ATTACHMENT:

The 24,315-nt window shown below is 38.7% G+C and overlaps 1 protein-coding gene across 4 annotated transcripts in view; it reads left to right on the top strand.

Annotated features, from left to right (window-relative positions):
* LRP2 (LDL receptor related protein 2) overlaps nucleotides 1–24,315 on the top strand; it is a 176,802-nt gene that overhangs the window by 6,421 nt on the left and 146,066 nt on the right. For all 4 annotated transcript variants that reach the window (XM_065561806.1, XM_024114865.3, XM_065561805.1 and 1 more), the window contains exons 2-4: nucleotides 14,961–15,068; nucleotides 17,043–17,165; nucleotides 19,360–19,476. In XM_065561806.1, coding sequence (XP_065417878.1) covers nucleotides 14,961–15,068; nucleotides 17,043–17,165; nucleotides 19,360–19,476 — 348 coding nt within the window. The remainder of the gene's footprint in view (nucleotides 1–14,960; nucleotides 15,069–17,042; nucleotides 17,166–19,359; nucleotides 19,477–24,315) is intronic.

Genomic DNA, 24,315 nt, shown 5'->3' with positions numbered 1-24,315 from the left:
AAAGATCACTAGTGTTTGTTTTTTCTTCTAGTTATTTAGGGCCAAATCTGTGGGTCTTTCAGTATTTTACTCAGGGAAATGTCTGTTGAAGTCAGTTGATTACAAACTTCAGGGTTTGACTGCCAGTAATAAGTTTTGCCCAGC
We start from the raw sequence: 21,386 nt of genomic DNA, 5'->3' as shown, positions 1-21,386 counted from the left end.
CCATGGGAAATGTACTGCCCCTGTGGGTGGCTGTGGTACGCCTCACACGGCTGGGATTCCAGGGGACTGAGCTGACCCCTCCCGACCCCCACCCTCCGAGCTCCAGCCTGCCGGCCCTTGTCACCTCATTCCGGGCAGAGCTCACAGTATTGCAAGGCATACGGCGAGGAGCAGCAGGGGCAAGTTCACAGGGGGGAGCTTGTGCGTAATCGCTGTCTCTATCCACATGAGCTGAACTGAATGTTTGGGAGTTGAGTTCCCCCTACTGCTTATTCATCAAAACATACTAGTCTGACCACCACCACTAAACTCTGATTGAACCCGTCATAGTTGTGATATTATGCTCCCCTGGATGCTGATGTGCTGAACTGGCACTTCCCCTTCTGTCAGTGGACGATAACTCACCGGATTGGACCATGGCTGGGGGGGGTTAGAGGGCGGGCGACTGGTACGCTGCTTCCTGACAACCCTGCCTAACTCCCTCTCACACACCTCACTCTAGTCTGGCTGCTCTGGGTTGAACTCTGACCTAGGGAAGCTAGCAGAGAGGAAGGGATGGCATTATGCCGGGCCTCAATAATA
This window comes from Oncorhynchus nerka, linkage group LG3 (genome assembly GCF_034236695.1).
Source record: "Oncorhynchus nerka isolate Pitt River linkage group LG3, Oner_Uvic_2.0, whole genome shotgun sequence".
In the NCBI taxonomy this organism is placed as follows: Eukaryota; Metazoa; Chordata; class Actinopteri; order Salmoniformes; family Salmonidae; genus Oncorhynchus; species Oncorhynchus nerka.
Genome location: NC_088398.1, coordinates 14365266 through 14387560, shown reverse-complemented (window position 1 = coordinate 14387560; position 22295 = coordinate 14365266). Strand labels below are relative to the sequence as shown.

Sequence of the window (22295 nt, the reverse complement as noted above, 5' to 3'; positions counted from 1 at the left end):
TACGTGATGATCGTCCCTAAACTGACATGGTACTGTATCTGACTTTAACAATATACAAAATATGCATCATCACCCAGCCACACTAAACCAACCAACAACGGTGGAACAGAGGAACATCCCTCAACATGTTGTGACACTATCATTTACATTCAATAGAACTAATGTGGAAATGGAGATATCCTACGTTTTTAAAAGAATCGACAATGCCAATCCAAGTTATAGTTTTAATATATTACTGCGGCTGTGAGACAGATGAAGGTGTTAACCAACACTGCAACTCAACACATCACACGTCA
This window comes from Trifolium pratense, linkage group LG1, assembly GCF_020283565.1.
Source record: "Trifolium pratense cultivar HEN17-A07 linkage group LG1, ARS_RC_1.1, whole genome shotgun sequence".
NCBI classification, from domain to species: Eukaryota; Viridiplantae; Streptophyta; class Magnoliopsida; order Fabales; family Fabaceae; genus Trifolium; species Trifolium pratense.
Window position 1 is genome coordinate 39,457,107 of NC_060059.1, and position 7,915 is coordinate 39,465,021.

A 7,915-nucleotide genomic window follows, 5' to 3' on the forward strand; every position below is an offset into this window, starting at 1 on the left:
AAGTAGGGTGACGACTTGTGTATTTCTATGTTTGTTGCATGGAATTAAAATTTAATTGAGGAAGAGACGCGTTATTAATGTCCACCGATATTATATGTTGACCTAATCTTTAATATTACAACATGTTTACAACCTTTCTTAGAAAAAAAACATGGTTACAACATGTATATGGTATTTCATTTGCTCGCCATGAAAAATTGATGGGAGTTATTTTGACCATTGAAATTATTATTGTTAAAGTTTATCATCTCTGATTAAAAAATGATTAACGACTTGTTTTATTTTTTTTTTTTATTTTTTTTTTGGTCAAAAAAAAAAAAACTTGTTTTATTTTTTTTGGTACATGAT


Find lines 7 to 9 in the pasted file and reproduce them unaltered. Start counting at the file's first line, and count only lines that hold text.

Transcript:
CCATGGGAAATGTACTGCCCCTGTGGGTGGCTGTGGTACGCCTCACACGGCTGGGATTCCAGGGGACTGAGCTGACCCCTCCCGACCCCCACCCTCCGAGCTCCAGCCTGCCGGCCCTTGTCACCTCATTCCGGGCAGAGCTCACAGTATTGCAAGGCATACGGCGAGGAGCAGCAGGGGCAAGTTCACAGGGGGGAGCTTGTGCGTAATCGCTGTCTCTATCCACATGAGCTGAACTGAATGTTTGGGAGTTGAGTTCCCCCTACTGCTTATTCATCAAAACATACTAGTCTGACCACCACCACTAAACTCTGATTGAACCCGTCATAGTTGTGATATTATGCTCCCCTGGATGCTGATGTGCTGAACTGGCACTTCCCCTTCTGTCAGTGGACGATAACTCACCGGATTGGACCATGGCTGGGGGGGGTTAGAGGGCGGGCGACTGGTACGCTGCTTCCTGACAACCCTGCCTAACTCCCTCTCACACACCTCACTCTAGTCTGGCTGCTCTGGGTTGAACTCTGACCTAGGGAAGCTAGCAGAGAGGAAGGGATGGCATTATGCCGGGCCTCAATAATA
This window comes from Oncorhynchus nerka, linkage group LG3 (genome assembly GCF_034236695.1).
Source record: "Oncorhynchus nerka isolate Pitt River linkage group LG3, Oner_Uvic_2.0, whole genome shotgun sequence".